Robbins (1988) reported data that he viewed as inconsistent with Miller and Schachtman's (1985a) comparator hypothesis of conditioned response generation. Here we explain why we do not find his experiments a compelling test of the comparator hypothesis. We also briefly review other studies that tested the same predictions of the comparator hypothesis that Robbins examined. We conclude that there is considerable evidence that following excitatory or inhibitory conditioning with a target conditioned stimulus (CS) and unconditioned stimulus (US), extinction of other cues that were present during CS training ordinarily increases excitatory responding and decreases inhibitory responding to the CS. However, consistent with Robbins's conclusion, there is scant evidence that after CS-US training, enhancing the associative value of other cues that were present during CS training influences excitatory or inhibitory responding to the CS. The implications of these conclusions for the comparator hypothesis as an explanation of differences in acquired behavior and as a heuristic tool are considered.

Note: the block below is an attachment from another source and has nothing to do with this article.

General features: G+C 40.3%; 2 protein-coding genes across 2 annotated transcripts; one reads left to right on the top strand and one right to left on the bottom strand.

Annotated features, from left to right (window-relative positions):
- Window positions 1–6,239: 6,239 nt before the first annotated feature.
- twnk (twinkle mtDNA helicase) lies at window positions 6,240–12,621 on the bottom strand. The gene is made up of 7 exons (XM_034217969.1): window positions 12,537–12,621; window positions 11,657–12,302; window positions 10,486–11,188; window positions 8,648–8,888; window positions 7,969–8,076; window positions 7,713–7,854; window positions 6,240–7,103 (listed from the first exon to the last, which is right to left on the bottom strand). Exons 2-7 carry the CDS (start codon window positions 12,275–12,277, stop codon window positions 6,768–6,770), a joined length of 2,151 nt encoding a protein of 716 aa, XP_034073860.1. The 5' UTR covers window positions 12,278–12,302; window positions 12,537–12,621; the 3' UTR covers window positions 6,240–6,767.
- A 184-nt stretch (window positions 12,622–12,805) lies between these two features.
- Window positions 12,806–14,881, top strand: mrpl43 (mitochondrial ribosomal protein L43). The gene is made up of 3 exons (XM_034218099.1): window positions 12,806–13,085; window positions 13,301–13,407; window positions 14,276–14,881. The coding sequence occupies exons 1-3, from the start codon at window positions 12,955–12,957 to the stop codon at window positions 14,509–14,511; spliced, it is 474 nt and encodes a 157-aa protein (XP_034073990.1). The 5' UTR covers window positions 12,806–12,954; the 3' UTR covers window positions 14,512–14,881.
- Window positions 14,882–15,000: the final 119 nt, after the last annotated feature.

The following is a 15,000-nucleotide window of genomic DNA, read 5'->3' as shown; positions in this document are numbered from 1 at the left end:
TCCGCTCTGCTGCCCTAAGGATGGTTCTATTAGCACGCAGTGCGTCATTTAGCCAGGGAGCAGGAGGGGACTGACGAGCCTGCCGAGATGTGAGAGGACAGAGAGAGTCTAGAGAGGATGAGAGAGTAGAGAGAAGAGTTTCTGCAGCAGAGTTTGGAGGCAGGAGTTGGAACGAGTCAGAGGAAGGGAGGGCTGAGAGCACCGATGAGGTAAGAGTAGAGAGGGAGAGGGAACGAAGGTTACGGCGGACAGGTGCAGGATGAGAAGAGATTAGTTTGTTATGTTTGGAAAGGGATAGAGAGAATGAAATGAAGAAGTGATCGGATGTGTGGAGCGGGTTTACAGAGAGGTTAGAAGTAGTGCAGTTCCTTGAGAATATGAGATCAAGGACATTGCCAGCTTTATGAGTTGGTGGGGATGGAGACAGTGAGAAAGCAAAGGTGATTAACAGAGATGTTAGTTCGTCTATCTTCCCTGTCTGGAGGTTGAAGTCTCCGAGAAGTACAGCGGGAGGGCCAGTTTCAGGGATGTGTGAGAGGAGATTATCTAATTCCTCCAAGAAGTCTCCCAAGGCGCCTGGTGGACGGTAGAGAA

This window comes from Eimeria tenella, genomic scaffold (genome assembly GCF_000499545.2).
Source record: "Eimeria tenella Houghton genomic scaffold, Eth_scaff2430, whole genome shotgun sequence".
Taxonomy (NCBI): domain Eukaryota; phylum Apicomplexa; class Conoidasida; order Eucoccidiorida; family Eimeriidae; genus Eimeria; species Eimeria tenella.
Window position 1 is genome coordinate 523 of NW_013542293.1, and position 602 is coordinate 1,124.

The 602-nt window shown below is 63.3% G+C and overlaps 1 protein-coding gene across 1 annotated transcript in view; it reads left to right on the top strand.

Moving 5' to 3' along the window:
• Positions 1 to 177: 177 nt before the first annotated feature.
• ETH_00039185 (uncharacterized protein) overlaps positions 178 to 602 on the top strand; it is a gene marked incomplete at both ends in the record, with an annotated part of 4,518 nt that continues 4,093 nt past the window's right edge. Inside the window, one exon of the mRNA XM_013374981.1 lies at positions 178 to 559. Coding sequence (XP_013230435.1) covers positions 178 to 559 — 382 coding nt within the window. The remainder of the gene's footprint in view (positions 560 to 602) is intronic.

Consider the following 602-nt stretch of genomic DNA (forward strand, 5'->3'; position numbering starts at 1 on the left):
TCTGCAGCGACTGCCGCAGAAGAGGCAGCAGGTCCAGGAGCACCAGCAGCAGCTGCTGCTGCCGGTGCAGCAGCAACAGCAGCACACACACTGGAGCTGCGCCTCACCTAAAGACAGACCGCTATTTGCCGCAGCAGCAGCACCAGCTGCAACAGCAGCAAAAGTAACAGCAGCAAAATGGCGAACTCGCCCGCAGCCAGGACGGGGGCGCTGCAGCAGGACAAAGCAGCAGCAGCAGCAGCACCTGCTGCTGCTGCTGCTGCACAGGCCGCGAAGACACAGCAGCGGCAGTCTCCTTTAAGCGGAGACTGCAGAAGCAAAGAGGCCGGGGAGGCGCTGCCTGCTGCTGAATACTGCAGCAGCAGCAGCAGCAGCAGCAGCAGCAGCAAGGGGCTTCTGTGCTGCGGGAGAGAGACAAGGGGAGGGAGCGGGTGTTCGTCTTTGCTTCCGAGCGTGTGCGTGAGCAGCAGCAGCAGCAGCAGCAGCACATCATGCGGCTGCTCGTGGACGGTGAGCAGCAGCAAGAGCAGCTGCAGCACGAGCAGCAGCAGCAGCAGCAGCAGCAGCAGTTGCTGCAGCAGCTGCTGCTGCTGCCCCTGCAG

|Original language||English (US)|
|Number of pages||5|
|Journal||Journal of Experimental Psychology: Animal Behavior Processes|
|State||Published - Oct 1988|
All Science Journal Classification (ASJC) codes
- Ecology, Evolution, Behavior and Systematics
- Experimental and Cognitive Psychology